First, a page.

Aqdas” we are definitely forbidden to take not only wine, but everything that deranges the mind. In poetry as a whole wine is taken to have a different connotation than the ordinary intoxicating liquid. We see it thus used by the Persian poets such as Sa‘dí and ‘Umar Khayyám and Ḥáfiẓ to mean that element which nears man to his divine beloved, which makes him forget his material self so as better to seek his spiritual desires. It is very necessary to tell the children what this wine means so that they may not confuse it with the ordinary wine.
From a letter written on behalf of Shoghi Effendi, 4 November 1926 to an individual believer
With regard to the question you have raised in connection with the sale of alcoholic liquors by the friends: he wishes me to inform you that dealings with such liquors, in any form, are highly discouraged in the Cause. The believers should, therefore, consider it their spiritual obligation to refrain from undertaking any business enterprise that would involve them in the traffic of alcoholic drinks.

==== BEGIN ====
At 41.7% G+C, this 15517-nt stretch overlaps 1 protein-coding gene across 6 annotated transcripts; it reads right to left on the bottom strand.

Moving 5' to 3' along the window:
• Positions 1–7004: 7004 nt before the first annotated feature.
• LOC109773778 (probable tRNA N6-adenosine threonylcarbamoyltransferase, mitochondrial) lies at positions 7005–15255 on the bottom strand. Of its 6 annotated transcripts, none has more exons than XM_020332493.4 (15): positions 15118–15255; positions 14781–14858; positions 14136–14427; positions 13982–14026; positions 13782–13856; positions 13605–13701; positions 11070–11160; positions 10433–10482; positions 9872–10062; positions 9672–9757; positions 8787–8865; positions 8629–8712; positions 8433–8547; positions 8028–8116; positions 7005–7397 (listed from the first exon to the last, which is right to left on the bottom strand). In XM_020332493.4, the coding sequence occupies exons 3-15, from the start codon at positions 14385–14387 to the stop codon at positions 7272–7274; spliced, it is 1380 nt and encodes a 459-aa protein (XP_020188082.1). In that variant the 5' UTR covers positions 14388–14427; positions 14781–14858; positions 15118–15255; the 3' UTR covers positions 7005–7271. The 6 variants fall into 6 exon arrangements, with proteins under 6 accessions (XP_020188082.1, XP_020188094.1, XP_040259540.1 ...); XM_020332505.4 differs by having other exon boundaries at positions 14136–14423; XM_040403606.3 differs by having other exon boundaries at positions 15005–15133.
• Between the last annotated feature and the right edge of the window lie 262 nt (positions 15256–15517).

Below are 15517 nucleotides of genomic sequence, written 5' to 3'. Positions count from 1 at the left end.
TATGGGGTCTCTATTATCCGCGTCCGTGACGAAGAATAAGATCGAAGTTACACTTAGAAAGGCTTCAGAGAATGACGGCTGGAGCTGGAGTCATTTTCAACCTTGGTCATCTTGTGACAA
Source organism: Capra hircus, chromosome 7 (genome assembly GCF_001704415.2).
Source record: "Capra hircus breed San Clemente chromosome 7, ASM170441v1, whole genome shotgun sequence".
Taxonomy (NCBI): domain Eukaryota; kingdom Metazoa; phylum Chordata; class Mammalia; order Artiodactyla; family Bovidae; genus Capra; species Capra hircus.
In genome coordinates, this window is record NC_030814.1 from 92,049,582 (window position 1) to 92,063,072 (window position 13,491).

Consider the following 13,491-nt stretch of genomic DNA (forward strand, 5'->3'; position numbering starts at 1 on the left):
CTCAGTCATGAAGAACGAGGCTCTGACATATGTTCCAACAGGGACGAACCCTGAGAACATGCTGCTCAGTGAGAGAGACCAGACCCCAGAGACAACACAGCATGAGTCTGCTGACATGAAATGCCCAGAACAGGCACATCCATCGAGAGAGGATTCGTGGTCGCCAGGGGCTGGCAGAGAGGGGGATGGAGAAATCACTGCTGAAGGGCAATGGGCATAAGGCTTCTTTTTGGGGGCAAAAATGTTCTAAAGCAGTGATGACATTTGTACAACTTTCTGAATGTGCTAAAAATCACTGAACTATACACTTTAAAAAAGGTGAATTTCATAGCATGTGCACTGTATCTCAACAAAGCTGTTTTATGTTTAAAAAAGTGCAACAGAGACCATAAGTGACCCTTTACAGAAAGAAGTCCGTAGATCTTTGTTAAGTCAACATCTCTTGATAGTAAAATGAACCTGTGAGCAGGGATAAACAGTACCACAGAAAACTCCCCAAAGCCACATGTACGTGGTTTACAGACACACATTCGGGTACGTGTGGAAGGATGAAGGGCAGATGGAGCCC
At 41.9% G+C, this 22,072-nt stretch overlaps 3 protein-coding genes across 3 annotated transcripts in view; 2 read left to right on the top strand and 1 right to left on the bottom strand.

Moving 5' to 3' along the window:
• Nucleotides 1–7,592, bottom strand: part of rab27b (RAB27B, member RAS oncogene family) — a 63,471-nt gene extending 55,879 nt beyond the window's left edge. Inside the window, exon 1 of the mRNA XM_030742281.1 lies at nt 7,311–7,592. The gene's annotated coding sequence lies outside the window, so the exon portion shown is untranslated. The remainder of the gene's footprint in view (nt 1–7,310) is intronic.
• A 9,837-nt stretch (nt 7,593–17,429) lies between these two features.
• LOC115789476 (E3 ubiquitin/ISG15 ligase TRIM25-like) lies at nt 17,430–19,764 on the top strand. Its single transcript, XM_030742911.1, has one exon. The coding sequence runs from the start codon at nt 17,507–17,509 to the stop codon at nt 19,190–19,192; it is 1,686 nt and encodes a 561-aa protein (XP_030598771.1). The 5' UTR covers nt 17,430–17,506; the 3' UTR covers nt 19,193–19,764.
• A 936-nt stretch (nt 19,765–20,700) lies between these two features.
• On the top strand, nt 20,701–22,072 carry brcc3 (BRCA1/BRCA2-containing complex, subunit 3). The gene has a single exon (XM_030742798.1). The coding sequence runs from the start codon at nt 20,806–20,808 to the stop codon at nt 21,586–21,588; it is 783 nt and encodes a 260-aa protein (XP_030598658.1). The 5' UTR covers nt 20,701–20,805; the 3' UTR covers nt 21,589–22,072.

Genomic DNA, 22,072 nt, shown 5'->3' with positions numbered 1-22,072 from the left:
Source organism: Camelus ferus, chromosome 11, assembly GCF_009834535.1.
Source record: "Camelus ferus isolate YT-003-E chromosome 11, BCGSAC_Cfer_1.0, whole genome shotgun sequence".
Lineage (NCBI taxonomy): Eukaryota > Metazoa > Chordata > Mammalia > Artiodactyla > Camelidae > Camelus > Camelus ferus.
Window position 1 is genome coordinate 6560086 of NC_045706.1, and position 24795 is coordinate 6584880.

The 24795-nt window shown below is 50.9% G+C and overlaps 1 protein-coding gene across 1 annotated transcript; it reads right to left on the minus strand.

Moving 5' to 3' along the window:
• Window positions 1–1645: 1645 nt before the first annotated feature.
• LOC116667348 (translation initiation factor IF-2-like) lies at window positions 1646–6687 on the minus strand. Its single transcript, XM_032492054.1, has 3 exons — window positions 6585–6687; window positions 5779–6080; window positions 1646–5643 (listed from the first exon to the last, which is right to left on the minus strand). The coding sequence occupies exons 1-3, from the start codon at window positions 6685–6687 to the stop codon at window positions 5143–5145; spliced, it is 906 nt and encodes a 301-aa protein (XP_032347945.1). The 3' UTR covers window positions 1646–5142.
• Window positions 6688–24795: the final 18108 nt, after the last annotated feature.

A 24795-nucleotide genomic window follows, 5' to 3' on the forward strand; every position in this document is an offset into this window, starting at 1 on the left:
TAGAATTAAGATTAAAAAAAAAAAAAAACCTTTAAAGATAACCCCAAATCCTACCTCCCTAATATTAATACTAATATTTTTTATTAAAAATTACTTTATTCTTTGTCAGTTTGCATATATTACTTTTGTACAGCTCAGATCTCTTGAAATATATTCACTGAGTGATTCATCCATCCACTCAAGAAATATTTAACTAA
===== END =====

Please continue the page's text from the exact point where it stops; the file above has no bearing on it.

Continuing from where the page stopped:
From a letter written on behalf of Shoghi Effendi, 6 November 1935 to a Local Spiritual Assembly
Concerning the third question (sale of alcoholic drinks at Bahá’í-owned premises and restaurants), the beloved Guardian has asked me to point out that this practice is highly improper and reprehensible and would be tantamount to encouraging acts that are forbidden in the Faith. It is indeed the conscientious duty of every true Bahá’í to abandon such practices. However, should a Bahá’í owner rent his property without himself taking any part whatever in the business, or giving aid to the tenant, then he would incur no responsibility. Nevertheless, the landlord should resort to every possible means to rid his premises of the defilement of this degrading business; how far more injurious if he himself were engaged in such repugnant affairs.